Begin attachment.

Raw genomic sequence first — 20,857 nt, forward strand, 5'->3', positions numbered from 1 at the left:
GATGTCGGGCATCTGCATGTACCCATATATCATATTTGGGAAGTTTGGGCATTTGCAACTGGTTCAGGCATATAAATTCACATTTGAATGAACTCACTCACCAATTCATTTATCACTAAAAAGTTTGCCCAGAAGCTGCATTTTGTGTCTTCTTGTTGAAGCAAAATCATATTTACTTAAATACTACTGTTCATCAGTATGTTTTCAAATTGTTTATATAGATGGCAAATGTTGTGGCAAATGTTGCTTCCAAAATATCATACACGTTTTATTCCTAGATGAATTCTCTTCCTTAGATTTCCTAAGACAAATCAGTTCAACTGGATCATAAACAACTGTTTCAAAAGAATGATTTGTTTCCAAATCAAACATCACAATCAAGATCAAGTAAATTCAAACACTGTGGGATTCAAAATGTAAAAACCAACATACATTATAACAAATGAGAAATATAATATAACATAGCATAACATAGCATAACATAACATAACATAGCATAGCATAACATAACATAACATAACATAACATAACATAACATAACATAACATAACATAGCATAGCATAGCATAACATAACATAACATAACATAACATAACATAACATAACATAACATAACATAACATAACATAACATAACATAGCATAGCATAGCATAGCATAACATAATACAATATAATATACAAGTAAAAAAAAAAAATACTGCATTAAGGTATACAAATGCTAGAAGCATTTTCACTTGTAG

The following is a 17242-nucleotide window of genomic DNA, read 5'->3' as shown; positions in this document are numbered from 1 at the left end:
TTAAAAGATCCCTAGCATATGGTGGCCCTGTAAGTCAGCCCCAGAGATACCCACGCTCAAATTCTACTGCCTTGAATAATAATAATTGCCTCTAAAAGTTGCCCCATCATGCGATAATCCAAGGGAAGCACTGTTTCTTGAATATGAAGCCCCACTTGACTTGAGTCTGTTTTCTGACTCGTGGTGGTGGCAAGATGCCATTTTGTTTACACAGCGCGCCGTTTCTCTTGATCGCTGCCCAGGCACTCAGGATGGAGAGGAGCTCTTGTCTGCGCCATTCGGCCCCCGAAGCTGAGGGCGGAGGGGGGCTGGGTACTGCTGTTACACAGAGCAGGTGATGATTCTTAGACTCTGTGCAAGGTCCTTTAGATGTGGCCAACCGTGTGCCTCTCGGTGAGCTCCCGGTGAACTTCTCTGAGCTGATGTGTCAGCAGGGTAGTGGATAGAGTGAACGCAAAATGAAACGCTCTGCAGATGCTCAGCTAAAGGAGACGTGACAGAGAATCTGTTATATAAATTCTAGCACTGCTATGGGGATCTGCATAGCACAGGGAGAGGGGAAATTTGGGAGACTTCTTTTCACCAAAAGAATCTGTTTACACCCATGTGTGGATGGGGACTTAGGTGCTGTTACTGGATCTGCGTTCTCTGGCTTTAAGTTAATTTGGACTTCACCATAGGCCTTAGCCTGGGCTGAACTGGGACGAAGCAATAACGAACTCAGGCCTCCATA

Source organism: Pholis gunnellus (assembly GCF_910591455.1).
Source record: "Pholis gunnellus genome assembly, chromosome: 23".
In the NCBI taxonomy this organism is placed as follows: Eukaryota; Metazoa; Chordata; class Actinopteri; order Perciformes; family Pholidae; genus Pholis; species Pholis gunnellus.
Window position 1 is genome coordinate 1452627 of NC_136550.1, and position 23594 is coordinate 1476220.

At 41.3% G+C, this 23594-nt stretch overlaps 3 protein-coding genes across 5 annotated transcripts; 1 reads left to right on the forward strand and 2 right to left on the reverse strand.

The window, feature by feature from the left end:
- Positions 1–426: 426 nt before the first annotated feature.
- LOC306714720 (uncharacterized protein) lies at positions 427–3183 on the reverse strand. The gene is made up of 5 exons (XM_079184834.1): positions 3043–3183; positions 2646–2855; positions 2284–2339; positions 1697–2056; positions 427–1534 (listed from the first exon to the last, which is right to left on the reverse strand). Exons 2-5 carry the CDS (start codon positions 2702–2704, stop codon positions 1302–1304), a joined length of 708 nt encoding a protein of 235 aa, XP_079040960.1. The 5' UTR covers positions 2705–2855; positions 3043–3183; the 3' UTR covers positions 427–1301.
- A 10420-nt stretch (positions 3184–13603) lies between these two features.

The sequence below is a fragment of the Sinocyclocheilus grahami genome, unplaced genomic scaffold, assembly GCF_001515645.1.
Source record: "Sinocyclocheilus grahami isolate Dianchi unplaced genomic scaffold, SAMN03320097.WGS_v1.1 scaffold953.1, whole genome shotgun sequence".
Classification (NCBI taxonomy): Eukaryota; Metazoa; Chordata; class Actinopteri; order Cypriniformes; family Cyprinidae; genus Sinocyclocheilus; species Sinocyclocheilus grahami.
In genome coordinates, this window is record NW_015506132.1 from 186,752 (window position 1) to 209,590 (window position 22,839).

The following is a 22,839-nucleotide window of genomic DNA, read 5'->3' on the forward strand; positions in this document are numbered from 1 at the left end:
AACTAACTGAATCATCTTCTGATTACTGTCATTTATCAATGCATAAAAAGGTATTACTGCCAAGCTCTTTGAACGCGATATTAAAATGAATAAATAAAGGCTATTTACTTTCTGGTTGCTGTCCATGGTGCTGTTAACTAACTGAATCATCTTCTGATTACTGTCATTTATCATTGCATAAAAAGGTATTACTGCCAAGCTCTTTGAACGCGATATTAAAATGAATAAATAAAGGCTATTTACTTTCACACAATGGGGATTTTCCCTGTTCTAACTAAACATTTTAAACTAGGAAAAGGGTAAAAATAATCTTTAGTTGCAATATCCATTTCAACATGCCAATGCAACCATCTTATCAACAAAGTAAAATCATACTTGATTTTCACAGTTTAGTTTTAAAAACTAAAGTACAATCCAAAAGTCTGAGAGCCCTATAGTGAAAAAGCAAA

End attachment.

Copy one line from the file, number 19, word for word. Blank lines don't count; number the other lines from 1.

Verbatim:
AACTAACTGAATCATCTTCTGATTACTGTCATTTATCAATGCATAAAAAGGTATTACTGCCAAGCTCTTTGAACGCGATATTAAAATGAATAAATAAAGGCTATTTACTTTCTGGTTGCTGTCCATGGTGCTGTTAACTAACTGAATCATCTTCTGATTACTGTCATTTATCATTGCATAAAAAGGTATTACTGCCAAGCTCTTTGAACGCGATATTAAAATGAATAAATAAAGGCTATTTACTTTCACACAATGGGGATTTTCCCTGTTCTAACTAAACATTTTAAACTAGGAAAAGGGTAAAAATAATCTTTAGTTGCAATATCCATTTCAACATGCCAATGCAACCATCTTATCAACAAAGTAAAATCATACTTGATTTTCACAGTTTAGTTTTAAAAACTAAAGTACAATCCAAAAGTCTGAGAGCCCTATAGTGAAAAAGCAAA